Once you’ve embraced the craftsmanship behind artisan pickles, hand-stitched leather bike satchels and exquisitely waxed handlebar mustaches, you have to admit you’re just one bite of homemade elk jerky away from espousing the gentle art of taxidermy.
Like bourbon barrels upcycled into handsome bar stools, taxidermy takes an object that has outlived (literally, in this case) its usefulness and, through equal parts artistry and craftsmanship, transforms it into something beautiful.
Or at least that’s how the Kentucky Museum of Art and Craft would have you see it. Its new exhibit, “Second Life,” draws on two centuries of animal preservation to explore “the human impulse to give life to the lifeless, to reanimate the deceased and to transcend the body.” The result is a stunning variety of sculpture, collage, photography, video, installation and taxidermy that is inexplicably vivid, vibrant, exotic and pulsating with life.
For curator Joey Yates, the show rests on the pillars of two popular artists, John James Audubon and Damien Hirst. Working in the 1820s and 1830s, Audubon used his skills as a master taxidermist to hunt, stuff, mount and illustrate the nearly 500 feathered species that would be published to great acclaim as “The Birds of America” — a work of art that would have been impossible without the craftsman’s knowledge behind it.
Nearly two centuries later, Hirst’s works tackle themes of death and the macabre, often using preserved animals in the process. True to the museum’s recent mission to expand the definition of craft, “Second Life” is able to accommodate both taxidermy’s traditional expectations in works like Audubon’s and its reinvigorated expression in artists such as Hirst.
Between the two titans are dozens of interpretations, from the whimsical to the profound. Edward Hart’s haunting “Prize Fight” (1850) diorama takes us to the concluding scene of a boxing match between two squirrels, both elegantly clothed in silk trunks stained with the blood of their battle. One squirrel is bowed, the other triumphant, and yet as viewers, we know both animals are, ultimately, dead, and we humans are the evening’s only victors.
Other animals find new life as other creatures entirely, such as Jessica Joslin’s brass-and-bone assemblages that conjure figures in a baroque circus sideshow as Tim Burton might imagine it. Or Charles Fréger’s striking photographs of eastern Europeans from small farming communities, resplendent in beastly costumes of feathers, fur and animal hide, celebrating ancient pagan rites of birth and death and everything in between.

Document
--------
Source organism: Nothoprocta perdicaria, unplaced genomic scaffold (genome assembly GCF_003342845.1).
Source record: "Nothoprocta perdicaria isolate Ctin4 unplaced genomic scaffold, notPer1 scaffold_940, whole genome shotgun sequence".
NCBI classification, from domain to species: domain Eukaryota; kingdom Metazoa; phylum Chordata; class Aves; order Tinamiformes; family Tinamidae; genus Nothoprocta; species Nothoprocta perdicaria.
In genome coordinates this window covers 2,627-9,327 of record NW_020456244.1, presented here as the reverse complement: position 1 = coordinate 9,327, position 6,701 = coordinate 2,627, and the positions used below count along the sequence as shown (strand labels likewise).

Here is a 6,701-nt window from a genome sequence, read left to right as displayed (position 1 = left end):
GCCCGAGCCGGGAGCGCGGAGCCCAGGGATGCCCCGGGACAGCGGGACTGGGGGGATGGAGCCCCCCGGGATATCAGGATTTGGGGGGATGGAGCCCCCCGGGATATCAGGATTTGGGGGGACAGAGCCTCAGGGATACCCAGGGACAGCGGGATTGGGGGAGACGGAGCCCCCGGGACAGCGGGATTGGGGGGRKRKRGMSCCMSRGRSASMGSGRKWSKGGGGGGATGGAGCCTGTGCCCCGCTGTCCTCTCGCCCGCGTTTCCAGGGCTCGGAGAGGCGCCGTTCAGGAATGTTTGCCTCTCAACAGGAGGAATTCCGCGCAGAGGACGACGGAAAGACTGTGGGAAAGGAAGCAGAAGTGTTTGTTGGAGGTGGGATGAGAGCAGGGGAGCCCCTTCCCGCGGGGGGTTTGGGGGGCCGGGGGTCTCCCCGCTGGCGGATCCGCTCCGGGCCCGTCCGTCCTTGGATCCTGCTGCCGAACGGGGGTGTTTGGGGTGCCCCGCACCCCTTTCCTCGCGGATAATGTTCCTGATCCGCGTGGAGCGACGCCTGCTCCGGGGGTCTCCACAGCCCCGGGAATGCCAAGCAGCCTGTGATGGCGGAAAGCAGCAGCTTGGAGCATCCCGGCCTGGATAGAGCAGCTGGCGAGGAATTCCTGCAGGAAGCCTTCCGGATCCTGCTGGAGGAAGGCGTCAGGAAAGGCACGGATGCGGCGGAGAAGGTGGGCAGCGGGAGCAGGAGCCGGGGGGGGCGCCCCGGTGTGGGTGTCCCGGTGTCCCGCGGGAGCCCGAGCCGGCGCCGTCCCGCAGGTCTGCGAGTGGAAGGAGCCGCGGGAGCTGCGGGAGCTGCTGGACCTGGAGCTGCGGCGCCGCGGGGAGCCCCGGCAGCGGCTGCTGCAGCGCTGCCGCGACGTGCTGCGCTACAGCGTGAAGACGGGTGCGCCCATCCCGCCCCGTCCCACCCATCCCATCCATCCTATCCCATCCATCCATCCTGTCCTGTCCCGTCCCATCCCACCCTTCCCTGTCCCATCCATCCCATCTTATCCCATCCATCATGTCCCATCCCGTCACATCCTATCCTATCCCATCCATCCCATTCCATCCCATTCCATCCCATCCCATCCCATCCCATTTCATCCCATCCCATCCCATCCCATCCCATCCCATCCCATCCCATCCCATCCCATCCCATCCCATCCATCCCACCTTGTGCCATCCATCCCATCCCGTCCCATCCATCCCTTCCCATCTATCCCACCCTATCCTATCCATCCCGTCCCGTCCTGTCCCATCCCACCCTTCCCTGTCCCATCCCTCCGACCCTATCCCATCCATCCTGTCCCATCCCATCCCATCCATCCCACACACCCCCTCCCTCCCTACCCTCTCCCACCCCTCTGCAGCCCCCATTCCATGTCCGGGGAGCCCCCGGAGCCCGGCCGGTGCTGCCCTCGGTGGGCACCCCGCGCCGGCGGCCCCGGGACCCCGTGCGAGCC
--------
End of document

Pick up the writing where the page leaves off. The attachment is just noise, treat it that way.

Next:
But for Yates, the true impetus for “Second Life” was a 2012 encounter with German artist Jochem Hendricks. The 50-something provocateur had gained notoriety, in part, for creating a pack of taxidermied fight dogs, resurrecting them from a cruel existence to live out a peaceful afterlife among the immaculate white walls of art museums around the world.
While Hendricks’ dogs are not part of the show, “Second Life” does include two of his works that are arguably more powerful. “Left Defender, Right Leg” features a synthesized 2.8-carat diamond — unsanded, uncut and utterly unremarkable if not for its provenance. Just years earlier, the diamond had, in fact, been the leg of a European soccer player.
It’s as simple as this: The leg had to be amputated, the player agreed to donate it to Hendricks’ project, scientists transformed it into carbon and the carbon into ultra-pure graphite. From this, the synthesized diamond was formed. In Hendricks’ photograph “Oleg’s Ear,” the subject’s left ear — again, amputated out of medical necessity — has been transmuted into a tiny diamond embedded in a golden stud, which Oleg wears in the remaining lobe of his left ear.
“One of my initial selling points for the show was that we think about this stuff all the time,” says Yates. “We make decisions daily about funeral arrangements, because we want to signify a person. We make decisions about preservation, about cosmetic surgery.”
If anything, “Second Life” demonstrates that physical death is only one of many transformations in a natural world that is constantly in flux. And yet, through craft, we discover the beast can be made tame, the dead made new and even the ugliest parts of ourselves made fashionably elegant.